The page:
The disruption to shipping through the Red Sea – and the possibility of a further escalation of the Middle East crisis – are serious threats to the global economy. Nonetheless, the wider fallout should be limited. UK inflation might sink a little more slowly than it would otherwise have done, but it should continue to fall rapidly.
The biggest and most immediate risk would be a surge in energy prices. So far at least, this is the dog that has failed to bark.
The cost of a barrel of Brent crude did spike above US$80 last week, but it was back below this level on Monday morning. To put this rise in context, Brent topped US$90 in October following the dreadful Hamas attacks on Israel, and was above US$120 as recently as 2022.
The price of natural gas has also remained subdued. The Bank of England’s November Monetary Policy Report assumed that UK gas prices would average 142 pence per therm in 2024, up from 118p in 2023. This assumption was based (not unreasonably) on what the futures markets were saying at the time. But the markets are now signalling a much lower average price this year of less than 80p.
This will feed through into a larger cut in Ofgem’s cap on domestic energy bills in April, making it even more likely that headline inflation is back to – or below – the Bank’s 2% target in the spring. Some consumers and businesses could see savings come through sooner.
Of course, the Red Sea is also an important channel for other consumer goods and parts, especially from Asia, and for some foodstuffs, such as grains and rice. Many container ships are now having to take the longer route around Africa, adding to delays and costs.
There has already been a marked impact here. Container freight rates have more than doubled in the past few weeks and insurance premia for traffic through the Red Sea have soared. But again, some context is needed.
A widely-cited IMF study published in 2022 found that a doubling of freight rates has typically added about 0.7 percentage points to global inflation (and slightly less in advanced economies like the UK). A repeat of this would not be insignificant, but nor would it be a game changer.
This estimate also assumes that the disruption is sustained for more than a few months. In any event, there will be time lags before this is reflected in prices in the shops.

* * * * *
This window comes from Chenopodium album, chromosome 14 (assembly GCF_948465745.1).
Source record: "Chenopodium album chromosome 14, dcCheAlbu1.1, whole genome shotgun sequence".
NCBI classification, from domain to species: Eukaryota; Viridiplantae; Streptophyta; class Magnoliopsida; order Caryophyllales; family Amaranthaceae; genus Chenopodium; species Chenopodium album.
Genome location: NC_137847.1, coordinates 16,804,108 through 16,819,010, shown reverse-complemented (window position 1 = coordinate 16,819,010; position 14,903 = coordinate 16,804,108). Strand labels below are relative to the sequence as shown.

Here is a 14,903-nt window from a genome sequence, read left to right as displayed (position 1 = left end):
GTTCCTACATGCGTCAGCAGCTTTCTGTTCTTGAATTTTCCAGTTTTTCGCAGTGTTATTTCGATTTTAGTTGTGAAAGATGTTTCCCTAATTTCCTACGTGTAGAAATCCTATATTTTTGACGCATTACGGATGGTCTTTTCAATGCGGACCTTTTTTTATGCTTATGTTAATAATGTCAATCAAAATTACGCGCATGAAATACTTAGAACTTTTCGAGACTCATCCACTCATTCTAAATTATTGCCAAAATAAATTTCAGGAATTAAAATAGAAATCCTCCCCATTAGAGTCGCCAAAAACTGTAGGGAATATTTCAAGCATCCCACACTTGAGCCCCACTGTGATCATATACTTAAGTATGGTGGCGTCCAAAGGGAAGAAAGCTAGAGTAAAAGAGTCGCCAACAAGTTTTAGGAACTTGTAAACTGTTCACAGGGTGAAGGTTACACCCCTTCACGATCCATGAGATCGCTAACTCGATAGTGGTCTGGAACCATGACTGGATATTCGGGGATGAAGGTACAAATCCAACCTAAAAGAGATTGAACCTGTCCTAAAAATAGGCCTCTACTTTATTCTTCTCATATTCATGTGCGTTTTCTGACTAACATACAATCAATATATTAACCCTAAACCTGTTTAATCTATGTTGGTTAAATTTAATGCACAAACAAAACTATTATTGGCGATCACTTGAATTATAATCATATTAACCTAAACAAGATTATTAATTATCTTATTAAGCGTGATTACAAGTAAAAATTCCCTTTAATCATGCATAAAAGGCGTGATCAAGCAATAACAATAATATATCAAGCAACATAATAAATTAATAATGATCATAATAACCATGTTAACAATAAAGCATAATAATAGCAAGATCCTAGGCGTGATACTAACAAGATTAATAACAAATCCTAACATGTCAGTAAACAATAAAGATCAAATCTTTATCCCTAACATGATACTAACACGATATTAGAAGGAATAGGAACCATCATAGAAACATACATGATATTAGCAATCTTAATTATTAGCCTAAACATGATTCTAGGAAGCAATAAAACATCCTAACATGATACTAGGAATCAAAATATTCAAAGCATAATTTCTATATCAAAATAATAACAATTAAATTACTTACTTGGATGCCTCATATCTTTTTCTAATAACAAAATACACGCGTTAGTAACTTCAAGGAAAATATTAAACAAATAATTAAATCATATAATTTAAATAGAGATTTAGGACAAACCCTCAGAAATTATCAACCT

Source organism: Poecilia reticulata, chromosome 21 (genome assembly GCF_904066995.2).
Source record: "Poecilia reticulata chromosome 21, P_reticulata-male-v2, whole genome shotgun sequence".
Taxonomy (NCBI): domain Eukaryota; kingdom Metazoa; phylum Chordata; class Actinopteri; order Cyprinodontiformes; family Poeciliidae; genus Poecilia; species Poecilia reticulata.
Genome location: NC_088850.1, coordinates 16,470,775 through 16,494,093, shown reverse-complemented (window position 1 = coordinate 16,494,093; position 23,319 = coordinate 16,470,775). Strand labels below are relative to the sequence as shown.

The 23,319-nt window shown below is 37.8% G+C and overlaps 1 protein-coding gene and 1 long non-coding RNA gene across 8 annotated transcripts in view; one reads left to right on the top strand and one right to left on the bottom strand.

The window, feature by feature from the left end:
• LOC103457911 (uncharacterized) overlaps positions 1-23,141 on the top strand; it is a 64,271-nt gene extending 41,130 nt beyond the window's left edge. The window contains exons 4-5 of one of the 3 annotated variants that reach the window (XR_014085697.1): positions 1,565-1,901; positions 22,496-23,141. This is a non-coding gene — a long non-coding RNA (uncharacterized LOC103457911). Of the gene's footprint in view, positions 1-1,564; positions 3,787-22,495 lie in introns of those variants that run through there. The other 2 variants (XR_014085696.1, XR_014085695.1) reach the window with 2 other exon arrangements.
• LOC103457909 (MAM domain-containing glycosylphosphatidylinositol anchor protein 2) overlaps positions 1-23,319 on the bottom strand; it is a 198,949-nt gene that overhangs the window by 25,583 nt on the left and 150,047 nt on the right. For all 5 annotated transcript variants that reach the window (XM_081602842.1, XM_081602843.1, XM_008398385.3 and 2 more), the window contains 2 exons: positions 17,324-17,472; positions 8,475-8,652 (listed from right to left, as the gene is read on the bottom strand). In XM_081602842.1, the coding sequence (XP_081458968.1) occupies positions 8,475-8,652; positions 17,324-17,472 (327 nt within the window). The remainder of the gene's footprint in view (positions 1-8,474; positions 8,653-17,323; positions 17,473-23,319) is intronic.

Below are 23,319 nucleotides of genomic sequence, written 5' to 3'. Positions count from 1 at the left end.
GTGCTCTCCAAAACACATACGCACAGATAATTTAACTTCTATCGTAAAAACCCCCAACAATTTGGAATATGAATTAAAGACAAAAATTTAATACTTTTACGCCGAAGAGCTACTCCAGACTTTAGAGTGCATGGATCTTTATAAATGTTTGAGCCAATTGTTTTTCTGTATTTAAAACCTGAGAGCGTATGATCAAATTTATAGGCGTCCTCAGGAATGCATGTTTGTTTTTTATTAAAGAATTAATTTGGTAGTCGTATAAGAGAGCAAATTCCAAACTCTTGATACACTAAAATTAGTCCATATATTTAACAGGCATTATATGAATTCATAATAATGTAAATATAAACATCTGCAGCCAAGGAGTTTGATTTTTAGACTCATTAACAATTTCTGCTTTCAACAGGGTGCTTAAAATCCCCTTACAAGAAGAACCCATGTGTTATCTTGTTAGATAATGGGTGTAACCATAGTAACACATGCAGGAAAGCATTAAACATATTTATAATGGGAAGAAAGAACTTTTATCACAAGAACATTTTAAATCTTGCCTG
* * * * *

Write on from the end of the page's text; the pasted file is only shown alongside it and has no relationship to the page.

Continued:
The scale of the disruption to global supply chains is also still small compared to that during Covid. For example, the Drewry World Container Index jumped to US$3,072 per 40ft container last week, but it had peaked above US$12,000 in 2022.
What’s more, the New York Fed’s ‘Global Supply Chain Pressure Index’ (GSCPI) actually fell slightly in December, keeping it close to its long-term average. This suggests there is still plenty of disinflation to come from the easing of supply chain problems over the past year. Indeed, the current level of the GSCPI is still consistent with a decline in average OECD inflation to around 2%.
The prices of global agricultural commodities are still much lower than a year ago too, as shown by the UN FAO index.
Fears that the UK’s new post-Brexit border checks on EU food imports this year will reverse the downward trend in inflation are also exaggerated.
Official modelling suggests that these checks will add less than 0.2% to the cost of food and drink over three years. Of course, this might be an under-estimate, and any cost increase is unwelcome. But this modelling would have to be way off for the checks to have any significant impact on annual inflation rates.
Finally, the macroeconomic background is now very different. While there is no good time for the sort of disruption that is now hitting traffic through the Red Sea, at least it comes when global trade is sluggish and there is plenty of spare capacity in the shipping industry.
Monetary and financial conditions are also now much tighter than they were a couple of years ago. This means that even if some prices are driven up by the disruption in the Red Sea, others may fall back, reducing the impact on overall inflation.
Less positively, even if oil does take off, this could now trigger the long-feared recession and therefore reduce the underlying inflationary pressures in the economy.
In short, the Red Sea disruption obviously needs watching, but it should not overly concern the Bank of England. The bigger picture is still that UK inflation is on track to hit – or undershoot – the official target of 2% in April, which would be more than a year earlier than the Monetary Policy Committee had been expecting. UK interest rates should therefore still be cut – and the sooner the better.
Click here to subscribe to our daily briefing – the best pieces from CapX and across the web.
CapX depends on the generosity of its readers. If you value what we do, please consider making a donation.